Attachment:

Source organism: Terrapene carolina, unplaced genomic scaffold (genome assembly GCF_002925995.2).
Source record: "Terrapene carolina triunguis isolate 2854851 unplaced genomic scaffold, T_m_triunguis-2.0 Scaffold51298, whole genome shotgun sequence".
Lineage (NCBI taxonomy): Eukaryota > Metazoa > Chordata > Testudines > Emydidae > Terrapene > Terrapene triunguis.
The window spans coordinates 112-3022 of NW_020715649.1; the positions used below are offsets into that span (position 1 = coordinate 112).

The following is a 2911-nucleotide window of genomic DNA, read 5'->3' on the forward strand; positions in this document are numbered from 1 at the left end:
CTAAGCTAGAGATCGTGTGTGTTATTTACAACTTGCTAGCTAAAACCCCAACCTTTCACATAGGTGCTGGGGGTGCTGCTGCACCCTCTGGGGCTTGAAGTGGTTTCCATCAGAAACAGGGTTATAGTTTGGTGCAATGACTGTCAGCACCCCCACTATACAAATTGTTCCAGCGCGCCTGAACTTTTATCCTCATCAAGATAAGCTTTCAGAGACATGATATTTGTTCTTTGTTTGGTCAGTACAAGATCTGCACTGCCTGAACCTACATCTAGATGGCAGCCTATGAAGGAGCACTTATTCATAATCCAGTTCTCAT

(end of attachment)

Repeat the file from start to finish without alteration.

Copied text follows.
Source organism: Terrapene carolina, unplaced genomic scaffold (genome assembly GCF_002925995.2).
Source record: "Terrapene carolina triunguis isolate 2854851 unplaced genomic scaffold, T_m_triunguis-2.0 Scaffold51298, whole genome shotgun sequence".
Lineage (NCBI taxonomy): Eukaryota > Metazoa > Chordata > Testudines > Emydidae > Terrapene > Terrapene triunguis.
The window spans coordinates 112-3022 of NW_020715649.1; the positions used below are offsets into that span (position 1 = coordinate 112).

The following is a 2911-nucleotide window of genomic DNA, read 5'->3' on the forward strand; positions in this document are numbered from 1 at the left end:
CTAAGCTAGAGATCGTGTGTGTTATTTACAACTTGCTAGCTAAAACCCCAACCTTTCACATAGGTGCTGGGGGTGCTGCTGCACCCTCTGGGGCTTGAAGTGGTTTCCATCAGAAACAGGGTTATAGTTTGGTGCAATGACTGTCAGCACCCCCACTATACAAATTGTTCCAGCGCGCCTGAACTTTTATCCTCATCAAGATAAGCTTTCAGAGACATGATATTTGTTCTTTGTTTGGTCAGTACAAGATCTGCACTGCCTGAACCTACATCTAGATGGCAGCCTATGAAGGAGCACTTATTCATAATCCAGTTCTCAT